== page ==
For more than 30 years, a steadily increasing number of scientific and popular publications dealing with lying and deception have arisen. Questions about the extent to which public officials are deceptive are standard fare in current magazines and newspapers. This conference aimed to present on a more precise conceptualization of this phenomenon, manifested in some well-known constructions like spin, hype, doublespeak, equivocation, and contextomy, known as quoting out of context.
Publication: The Interplay of Truth and Deception - June 24, 2009
Editors: Mark L. Knapp (Ph.D., Pennsylvania State University) is the Jesse H. Jones Centennial Professor Emeritus in Communication and Distinguished Teaching Professor Emeritus in the Department of Communication Studies at The University of Texas at Austin. Knapp has published several scholarly articles in the area of lying and deception, and has directed several dissertations on the topic. He has taught undergraduate and graduate courses in lying and deception, and has written three books on human interaction, relationships, lying and deception.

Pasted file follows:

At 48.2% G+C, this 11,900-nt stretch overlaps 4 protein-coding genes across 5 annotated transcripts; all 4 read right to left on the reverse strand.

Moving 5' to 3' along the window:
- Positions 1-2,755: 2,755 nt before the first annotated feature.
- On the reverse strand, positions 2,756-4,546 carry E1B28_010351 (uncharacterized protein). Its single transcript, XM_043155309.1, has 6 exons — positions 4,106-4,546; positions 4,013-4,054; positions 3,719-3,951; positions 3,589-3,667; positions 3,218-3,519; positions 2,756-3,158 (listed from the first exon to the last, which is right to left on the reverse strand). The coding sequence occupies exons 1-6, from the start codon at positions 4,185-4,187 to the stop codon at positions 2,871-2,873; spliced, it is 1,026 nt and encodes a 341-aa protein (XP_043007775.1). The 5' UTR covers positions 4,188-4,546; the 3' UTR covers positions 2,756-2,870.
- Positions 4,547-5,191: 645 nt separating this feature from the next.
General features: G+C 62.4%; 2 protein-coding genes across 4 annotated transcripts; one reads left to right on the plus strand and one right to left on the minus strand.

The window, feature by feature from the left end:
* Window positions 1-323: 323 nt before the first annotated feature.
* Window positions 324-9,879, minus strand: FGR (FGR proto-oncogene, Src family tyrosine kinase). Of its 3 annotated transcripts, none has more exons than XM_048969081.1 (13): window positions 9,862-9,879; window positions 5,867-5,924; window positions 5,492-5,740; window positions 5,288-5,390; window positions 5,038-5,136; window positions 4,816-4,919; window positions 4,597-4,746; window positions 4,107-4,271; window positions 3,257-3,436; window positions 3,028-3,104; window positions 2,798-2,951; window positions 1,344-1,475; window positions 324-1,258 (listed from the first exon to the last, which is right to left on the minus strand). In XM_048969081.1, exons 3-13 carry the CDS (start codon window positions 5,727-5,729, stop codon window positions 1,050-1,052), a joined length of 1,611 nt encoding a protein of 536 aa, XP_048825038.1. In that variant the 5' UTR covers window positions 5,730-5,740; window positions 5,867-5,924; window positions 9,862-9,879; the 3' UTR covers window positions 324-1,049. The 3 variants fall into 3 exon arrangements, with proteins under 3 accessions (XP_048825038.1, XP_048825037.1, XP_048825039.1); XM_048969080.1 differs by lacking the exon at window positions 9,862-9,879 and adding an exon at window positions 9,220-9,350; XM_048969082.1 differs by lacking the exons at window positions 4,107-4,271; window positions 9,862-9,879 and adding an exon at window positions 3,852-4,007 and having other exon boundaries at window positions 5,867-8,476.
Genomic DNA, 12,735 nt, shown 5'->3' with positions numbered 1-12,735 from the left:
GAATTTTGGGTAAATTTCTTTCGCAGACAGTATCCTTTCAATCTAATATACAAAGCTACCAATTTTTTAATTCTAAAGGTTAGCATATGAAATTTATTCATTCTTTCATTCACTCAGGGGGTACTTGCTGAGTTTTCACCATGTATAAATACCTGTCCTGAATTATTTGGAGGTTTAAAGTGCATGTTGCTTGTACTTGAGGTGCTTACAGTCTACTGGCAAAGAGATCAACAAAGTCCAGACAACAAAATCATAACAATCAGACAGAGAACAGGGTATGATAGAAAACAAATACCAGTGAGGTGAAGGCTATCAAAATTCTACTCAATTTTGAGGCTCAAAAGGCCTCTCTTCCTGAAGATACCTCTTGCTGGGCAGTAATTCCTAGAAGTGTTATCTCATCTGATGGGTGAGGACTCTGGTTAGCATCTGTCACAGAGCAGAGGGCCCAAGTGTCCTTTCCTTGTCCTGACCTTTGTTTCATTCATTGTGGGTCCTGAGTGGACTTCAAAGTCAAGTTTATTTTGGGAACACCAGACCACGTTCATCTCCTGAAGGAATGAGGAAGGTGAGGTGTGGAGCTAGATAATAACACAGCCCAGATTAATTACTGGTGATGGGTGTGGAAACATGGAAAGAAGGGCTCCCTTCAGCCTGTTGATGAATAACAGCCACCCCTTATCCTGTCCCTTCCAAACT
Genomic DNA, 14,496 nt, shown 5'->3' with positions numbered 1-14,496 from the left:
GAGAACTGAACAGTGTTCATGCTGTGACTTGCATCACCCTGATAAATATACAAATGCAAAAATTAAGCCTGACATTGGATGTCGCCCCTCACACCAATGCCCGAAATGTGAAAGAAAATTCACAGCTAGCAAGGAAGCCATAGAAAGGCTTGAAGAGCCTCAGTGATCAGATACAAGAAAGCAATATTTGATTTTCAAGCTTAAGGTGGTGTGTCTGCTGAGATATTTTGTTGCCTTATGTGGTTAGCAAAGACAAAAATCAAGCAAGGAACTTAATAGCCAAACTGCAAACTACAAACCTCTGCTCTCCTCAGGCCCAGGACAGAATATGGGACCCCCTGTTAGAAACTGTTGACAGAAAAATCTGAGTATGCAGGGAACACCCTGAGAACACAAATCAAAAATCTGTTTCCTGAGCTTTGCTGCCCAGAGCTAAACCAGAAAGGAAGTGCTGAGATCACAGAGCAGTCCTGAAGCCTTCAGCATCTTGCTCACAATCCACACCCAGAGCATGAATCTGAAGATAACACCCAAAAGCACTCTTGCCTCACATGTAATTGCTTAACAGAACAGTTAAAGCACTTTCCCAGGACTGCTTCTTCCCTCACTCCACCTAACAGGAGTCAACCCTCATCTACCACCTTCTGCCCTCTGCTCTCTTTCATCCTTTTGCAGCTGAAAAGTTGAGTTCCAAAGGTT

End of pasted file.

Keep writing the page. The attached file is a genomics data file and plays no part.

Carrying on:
Matthew S. McGlone (Ph.D., Princeton University) is an associate professor in the Department of Communication Studies at The University of Texas at Austin. He has published several scholarly articles on euphemism, doublespeak, and contextomy and taught courses on persuasion, propaganda, psychological warfare, cognition, deception, persuasion, and prejudice in interpersonal communication.